It is well known that commercial agents benefit from the wide protections afforded by the Commercial Agents (Council Directive) Regulation 1993 (Regulations), which include an entitlement to a termination payment pursuant to Regulation 17. But what of sub-agents contracted by the commercial agent, are they protected?  

This article explores what sub-agents are, whether they benefit from the protection of the Regulations, and whether sub-agents are entitled to a share of the main agent’s termination payment. 

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What are sub-agents?

Sub-agents are contractors of the commercial agent. The most common example is where the main agent, who has an agency contract with the principal, hires a sub-agent to help sell the products, usually for a cut of the commissions earned on sales made on behalf of the principal. The sub-agent usually has no contractual relationship with the principal. Its contractual relationship is with the main agent. 

Are sub-agents protected by the Regulations? 

The current state of the law is that a sub-agent is not a commercial agent of the principal for the purpose of the Regulations because there is no contract between the sub-agent and the principal. The rationale here is that it would be unfair for the principal to assume liability for sub-agents in the absence of a contractual relationship.

Is a sub-agent entitled to claim a share of an indemnity payment to the main agent upon termination?

It was until very recently thought that if the main agency was terminated and the main agent was paid a termination payment under Regulation 17, that the sub-agent would have no recourse to claim compensation or an indemnity against the principal but may have a claim to a stake in the termination payment made to the main agent. 

The UK Court of Appeal in the case of Light v Ty Europe suggested that sub-agents may be entitled to a share of the main agent’s post-termination payment, on the basis that the payment is in recognition of the goodwill generated with the customers by the sub-agent. That made sense given it would be rather unfair for the main agent to be compensated for the loss of the agency suffered on termination but for the sub-agents to receive nothing.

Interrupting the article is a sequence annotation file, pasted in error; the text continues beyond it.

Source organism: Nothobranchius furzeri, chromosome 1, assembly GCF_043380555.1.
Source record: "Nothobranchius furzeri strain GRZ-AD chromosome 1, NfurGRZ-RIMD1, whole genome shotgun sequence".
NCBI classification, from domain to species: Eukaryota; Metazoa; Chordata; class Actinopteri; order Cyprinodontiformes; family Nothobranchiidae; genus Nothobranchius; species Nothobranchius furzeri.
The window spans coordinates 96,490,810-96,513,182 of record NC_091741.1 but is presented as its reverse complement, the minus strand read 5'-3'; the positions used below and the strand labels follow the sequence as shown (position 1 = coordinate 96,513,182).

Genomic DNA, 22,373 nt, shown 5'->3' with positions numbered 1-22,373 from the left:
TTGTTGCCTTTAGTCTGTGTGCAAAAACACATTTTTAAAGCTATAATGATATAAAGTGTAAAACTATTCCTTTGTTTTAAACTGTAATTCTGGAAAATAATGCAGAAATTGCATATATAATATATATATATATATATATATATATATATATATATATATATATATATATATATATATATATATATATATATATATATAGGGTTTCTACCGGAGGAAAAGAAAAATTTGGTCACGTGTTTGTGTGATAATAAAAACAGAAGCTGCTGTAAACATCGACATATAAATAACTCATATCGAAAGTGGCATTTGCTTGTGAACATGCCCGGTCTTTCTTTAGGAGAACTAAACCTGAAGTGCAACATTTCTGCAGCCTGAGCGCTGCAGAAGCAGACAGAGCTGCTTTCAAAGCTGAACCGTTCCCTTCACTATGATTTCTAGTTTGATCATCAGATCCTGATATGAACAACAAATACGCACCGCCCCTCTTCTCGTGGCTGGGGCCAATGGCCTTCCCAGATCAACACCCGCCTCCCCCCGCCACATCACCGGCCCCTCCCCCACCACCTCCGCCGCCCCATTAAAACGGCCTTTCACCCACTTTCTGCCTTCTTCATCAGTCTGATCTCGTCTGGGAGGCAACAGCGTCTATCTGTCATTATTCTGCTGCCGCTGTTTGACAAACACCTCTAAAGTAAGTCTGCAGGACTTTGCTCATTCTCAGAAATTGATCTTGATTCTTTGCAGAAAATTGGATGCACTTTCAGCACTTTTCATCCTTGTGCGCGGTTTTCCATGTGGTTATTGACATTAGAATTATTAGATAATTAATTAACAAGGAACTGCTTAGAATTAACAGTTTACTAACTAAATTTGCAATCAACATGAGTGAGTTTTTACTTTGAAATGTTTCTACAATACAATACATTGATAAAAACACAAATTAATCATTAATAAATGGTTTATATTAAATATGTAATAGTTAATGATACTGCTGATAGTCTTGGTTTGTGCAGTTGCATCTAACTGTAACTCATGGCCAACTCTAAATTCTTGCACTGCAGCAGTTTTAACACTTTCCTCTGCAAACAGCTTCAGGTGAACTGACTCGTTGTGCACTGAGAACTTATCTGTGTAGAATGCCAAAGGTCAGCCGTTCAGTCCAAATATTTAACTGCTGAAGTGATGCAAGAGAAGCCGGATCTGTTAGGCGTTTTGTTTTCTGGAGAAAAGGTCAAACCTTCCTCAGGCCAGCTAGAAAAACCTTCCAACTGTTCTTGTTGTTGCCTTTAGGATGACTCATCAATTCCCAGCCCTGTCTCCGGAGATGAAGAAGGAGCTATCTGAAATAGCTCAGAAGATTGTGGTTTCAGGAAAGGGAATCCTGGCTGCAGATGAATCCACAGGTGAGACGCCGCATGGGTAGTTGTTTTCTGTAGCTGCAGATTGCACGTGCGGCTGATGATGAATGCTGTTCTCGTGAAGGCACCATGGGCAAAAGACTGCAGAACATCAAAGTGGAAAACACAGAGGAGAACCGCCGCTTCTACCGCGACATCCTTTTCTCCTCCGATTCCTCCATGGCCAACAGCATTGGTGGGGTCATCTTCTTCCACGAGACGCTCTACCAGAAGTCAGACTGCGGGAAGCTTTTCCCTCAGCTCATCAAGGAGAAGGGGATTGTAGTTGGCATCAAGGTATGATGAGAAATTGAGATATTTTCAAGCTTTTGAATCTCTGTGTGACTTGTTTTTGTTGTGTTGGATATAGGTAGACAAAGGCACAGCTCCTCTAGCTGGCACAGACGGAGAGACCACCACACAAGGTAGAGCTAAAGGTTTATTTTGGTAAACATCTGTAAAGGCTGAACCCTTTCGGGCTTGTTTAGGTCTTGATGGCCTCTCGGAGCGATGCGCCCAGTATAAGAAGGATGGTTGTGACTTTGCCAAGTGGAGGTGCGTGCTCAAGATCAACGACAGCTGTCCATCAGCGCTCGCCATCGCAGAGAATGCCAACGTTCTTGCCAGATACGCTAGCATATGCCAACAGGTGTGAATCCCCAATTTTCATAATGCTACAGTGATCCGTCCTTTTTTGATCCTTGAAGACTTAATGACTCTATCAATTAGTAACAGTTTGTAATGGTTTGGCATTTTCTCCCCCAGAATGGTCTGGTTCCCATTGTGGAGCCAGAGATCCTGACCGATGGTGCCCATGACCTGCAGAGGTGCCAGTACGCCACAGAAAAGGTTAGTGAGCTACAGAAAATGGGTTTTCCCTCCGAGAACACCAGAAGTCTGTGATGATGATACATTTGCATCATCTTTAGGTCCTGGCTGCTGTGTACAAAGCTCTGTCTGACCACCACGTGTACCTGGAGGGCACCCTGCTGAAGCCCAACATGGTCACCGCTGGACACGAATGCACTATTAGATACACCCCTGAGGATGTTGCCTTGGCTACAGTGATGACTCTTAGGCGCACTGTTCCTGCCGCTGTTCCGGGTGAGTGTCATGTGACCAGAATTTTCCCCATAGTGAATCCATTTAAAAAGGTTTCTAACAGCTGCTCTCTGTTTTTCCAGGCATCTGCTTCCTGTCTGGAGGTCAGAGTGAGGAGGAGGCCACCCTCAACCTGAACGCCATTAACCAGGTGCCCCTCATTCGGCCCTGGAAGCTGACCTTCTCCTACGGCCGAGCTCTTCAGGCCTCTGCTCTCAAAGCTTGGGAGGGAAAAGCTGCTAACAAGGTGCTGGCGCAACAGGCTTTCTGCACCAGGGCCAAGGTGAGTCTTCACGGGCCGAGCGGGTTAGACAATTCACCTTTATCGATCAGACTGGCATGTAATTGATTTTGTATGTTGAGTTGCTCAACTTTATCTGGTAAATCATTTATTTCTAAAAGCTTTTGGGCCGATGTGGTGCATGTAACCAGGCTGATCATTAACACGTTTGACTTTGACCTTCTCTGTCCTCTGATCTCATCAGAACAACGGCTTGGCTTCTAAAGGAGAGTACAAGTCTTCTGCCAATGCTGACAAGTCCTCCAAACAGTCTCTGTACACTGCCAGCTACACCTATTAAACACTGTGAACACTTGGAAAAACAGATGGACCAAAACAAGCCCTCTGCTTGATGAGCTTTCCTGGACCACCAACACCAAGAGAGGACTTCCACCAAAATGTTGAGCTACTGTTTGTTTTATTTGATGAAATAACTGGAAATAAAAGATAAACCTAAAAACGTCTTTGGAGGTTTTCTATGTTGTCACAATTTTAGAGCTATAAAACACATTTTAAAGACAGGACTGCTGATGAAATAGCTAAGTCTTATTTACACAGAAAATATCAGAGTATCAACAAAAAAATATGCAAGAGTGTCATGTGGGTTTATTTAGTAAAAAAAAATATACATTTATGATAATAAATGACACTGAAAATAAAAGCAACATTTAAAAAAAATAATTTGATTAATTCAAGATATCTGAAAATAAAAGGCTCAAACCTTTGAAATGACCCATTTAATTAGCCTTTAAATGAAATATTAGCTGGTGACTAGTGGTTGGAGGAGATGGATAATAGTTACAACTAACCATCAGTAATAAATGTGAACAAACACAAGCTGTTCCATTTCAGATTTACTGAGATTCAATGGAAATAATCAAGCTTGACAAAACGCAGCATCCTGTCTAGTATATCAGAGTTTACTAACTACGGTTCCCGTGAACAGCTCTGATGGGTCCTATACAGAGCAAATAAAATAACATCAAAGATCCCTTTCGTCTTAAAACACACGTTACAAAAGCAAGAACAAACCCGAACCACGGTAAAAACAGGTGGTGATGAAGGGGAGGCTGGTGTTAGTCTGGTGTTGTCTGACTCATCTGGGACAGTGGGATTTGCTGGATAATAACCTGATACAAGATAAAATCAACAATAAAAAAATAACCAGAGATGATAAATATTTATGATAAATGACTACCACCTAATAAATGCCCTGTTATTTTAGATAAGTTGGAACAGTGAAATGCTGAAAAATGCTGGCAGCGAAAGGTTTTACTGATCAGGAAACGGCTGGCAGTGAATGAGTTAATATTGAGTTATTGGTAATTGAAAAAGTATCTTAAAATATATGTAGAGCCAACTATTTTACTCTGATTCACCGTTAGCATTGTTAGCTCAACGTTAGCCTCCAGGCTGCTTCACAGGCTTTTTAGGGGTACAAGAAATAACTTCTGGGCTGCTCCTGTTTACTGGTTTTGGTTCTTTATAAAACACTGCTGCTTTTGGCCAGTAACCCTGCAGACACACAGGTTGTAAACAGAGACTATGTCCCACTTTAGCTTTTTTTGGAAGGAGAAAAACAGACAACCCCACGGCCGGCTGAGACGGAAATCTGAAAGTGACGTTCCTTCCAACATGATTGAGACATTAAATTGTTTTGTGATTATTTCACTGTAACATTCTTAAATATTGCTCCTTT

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European Authority

This issue has recently been considered by the European Court of Justice (ECJ) in the case of NY v Herios (Case C-593/21) EU:C:2022:784 (13 October 2022). Although an ECJ judgment, and therefore not one by which the UK courts are bound to follow since Brexit, the ruling is still relevant to UK sub-agents because the Regulations implement the Commercial Agents Directive in the UK. It is, therefore, a judgment which is likely to be followed by the UK courts. 

In NY v Herios, the main agent engaged a sub-agent to sell the principal’s goods. When the main agency was terminated, the principal paid the main agent a goodwill indemnity. The sub-agent claimed, in turn, a goodwill indemnity from the main agent arguing that under the Commercial Agents Directive the indemnity paid to the main agent was a “substantial benefit” derived from the sub-agent’s efforts. The ECJ agreed with that analysis.

The ECJ judgment reinforces the court’s opinion in Light that, in principle, a sub-agent can claim a share of the main agent’s goodwill indemnity pursuant to Regulation 17. However, it will be necessary for the sub-agent to show that the goodwill indemnity which has been paid by the principal to the main agent is a substantial benefit, which means it must be a significant advantage to the main agent and be connected to the services provided by the sub-agent (in other words, it must be in respect of the customer base introduced by the sub-agent). The sub-agent will also have to demonstrate that payment on an indemnity to it is equitable having regard to all the circumstances. 

So, whilst a sub-agent is not a commercial agent for the purposes of the Regulations, a sub-agent can be an agent of the main agent with rights under the Directive and presumably under the UK Regulations. 

This decision will provide confidence to sub-agents to pursue a share of a goodwill indemnity paid to a maim agent upon termination. 

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